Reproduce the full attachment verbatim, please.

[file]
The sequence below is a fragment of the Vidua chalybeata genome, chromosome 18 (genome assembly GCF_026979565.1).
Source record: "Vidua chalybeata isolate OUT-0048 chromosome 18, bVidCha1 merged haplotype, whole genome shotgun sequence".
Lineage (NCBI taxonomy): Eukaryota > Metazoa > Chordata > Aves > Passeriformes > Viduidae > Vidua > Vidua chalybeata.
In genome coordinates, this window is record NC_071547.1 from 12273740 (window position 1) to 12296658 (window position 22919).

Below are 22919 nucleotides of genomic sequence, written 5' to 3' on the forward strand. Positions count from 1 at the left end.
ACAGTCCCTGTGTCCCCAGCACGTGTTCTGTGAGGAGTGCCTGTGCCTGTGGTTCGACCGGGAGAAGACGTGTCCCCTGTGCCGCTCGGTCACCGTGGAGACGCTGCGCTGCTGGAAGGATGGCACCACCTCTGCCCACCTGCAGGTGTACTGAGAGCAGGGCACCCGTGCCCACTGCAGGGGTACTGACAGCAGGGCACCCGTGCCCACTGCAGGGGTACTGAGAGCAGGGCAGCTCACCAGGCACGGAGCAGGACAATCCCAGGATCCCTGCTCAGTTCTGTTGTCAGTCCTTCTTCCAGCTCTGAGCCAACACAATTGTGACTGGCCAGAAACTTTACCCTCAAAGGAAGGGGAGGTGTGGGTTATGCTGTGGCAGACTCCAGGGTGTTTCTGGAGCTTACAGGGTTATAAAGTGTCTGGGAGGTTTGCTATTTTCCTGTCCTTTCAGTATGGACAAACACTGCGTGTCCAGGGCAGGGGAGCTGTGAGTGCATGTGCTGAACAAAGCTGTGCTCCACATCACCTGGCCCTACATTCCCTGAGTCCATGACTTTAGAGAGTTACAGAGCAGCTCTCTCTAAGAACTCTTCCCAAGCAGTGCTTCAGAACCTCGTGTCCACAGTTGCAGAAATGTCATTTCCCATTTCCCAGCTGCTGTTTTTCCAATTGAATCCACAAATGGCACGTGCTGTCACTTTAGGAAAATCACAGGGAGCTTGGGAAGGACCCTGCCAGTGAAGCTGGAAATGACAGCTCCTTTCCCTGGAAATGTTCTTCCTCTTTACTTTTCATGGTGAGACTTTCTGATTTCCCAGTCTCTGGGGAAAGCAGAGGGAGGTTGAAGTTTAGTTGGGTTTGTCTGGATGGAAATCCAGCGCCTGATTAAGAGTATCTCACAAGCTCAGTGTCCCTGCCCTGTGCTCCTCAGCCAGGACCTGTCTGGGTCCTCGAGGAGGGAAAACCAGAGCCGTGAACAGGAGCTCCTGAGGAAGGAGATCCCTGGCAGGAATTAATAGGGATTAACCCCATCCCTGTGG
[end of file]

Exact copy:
The sequence below is a fragment of the Vidua chalybeata genome, chromosome 18 (genome assembly GCF_026979565.1).
Source record: "Vidua chalybeata isolate OUT-0048 chromosome 18, bVidCha1 merged haplotype, whole genome shotgun sequence".
Lineage (NCBI taxonomy): Eukaryota > Metazoa > Chordata > Aves > Passeriformes > Viduidae > Vidua > Vidua chalybeata.
In genome coordinates, this window is record NC_071547.1 from 12273740 (window position 1) to 12296658 (window position 22919).

Below are 22919 nucleotides of genomic sequence, written 5' to 3' on the forward strand. Positions count from 1 at the left end.
ACAGTCCCTGTGTCCCCAGCACGTGTTCTGTGAGGAGTGCCTGTGCCTGTGGTTCGACCGGGAGAAGACGTGTCCCCTGTGCCGCTCGGTCACCGTGGAGACGCTGCGCTGCTGGAAGGATGGCACCACCTCTGCCCACCTGCAGGTGTACTGAGAGCAGGGCACCCGTGCCCACTGCAGGGGTACTGACAGCAGGGCACCCGTGCCCACTGCAGGGGTACTGAGAGCAGGGCAGCTCACCAGGCACGGAGCAGGACAATCCCAGGATCCCTGCTCAGTTCTGTTGTCAGTCCTTCTTCCAGCTCTGAGCCAACACAATTGTGACTGGCCAGAAACTTTACCCTCAAAGGAAGGGGAGGTGTGGGTTATGCTGTGGCAGACTCCAGGGTGTTTCTGGAGCTTACAGGGTTATAAAGTGTCTGGGAGGTTTGCTATTTTCCTGTCCTTTCAGTATGGACAAACACTGCGTGTCCAGGGCAGGGGAGCTGTGAGTGCATGTGCTGAACAAAGCTGTGCTCCACATCACCTGGCCCTACATTCCCTGAGTCCATGACTTTAGAGAGTTACAGAGCAGCTCTCTCTAAGAACTCTTCCCAAGCAGTGCTTCAGAACCTCGTGTCCACAGTTGCAGAAATGTCATTTCCCATTTCCCAGCTGCTGTTTTTCCAATTGAATCCACAAATGGCACGTGCTGTCACTTTAGGAAAATCACAGGGAGCTTGGGAAGGACCCTGCCAGTGAAGCTGGAAATGACAGCTCCTTTCCCTGGAAATGTTCTTCCTCTTTACTTTTCATGGTGAGACTTTCTGATTTCCCAGTCTCTGGGGAAAGCAGAGGGAGGTTGAAGTTTAGTTGGGTTTGTCTGGATGGAAATCCAGCGCCTGATTAAGAGTATCTCACAAGCTCAGTGTCCCTGCCCTGTGCTCCTCAGCCAGGACCTGTCTGGGTCCTCGAGGAGGGAAAACCAGAGCCGTGAACAGGAGCTCCTGAGGAAGGAGATCCCTGGCAGGAATTAATAGGGATTAACCCCATCCCTGTGG